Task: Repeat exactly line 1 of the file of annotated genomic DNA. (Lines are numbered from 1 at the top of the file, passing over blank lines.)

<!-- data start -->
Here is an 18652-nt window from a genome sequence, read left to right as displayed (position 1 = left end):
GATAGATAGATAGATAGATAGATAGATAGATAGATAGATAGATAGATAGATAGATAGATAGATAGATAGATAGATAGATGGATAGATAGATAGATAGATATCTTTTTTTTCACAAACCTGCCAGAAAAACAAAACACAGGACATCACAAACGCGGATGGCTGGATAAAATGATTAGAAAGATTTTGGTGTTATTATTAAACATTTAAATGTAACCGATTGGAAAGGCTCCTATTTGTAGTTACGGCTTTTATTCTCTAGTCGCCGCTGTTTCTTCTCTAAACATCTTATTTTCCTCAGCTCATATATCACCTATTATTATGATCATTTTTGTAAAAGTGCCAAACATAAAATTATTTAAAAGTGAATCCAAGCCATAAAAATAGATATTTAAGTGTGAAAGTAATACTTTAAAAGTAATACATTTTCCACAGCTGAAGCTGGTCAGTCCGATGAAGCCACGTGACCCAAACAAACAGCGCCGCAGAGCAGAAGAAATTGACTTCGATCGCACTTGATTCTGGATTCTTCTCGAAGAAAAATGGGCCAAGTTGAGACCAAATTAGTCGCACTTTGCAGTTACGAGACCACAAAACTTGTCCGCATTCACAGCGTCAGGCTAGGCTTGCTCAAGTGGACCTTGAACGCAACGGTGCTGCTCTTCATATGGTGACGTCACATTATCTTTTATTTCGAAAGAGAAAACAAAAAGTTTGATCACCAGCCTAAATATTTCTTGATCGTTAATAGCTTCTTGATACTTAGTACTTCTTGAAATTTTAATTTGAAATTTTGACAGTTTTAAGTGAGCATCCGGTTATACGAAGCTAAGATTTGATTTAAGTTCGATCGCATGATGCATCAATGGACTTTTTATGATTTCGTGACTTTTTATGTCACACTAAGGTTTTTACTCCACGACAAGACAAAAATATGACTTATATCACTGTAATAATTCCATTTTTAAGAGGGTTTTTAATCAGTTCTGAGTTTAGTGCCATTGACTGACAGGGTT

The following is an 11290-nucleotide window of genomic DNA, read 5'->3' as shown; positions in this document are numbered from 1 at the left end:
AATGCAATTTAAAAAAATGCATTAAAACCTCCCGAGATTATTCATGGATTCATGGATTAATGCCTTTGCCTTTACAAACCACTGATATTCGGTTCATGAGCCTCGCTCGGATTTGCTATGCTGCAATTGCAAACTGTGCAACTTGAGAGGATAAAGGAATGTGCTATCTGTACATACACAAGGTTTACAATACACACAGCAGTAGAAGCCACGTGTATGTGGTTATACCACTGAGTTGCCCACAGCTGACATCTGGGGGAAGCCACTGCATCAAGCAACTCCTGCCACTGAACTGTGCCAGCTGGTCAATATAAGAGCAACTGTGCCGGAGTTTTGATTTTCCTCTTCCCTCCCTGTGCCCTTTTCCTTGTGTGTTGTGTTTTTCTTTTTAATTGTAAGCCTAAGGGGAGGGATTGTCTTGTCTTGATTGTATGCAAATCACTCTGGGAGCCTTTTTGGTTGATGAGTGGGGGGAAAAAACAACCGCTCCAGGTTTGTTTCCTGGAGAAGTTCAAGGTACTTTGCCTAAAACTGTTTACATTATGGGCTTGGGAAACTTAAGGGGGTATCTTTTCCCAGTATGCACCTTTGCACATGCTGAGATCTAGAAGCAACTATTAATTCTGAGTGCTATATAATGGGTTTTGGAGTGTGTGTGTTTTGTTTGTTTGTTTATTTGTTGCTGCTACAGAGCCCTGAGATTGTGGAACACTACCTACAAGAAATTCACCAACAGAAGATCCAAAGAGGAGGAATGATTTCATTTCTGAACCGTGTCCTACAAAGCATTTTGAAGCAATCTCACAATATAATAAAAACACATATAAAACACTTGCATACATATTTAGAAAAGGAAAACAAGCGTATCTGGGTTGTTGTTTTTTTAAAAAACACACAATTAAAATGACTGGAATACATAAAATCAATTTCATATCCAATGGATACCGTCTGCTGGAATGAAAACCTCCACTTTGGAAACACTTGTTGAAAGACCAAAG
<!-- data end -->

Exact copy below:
Here is an 18652-nt window from a genome sequence, read left to right as displayed (position 1 = left end):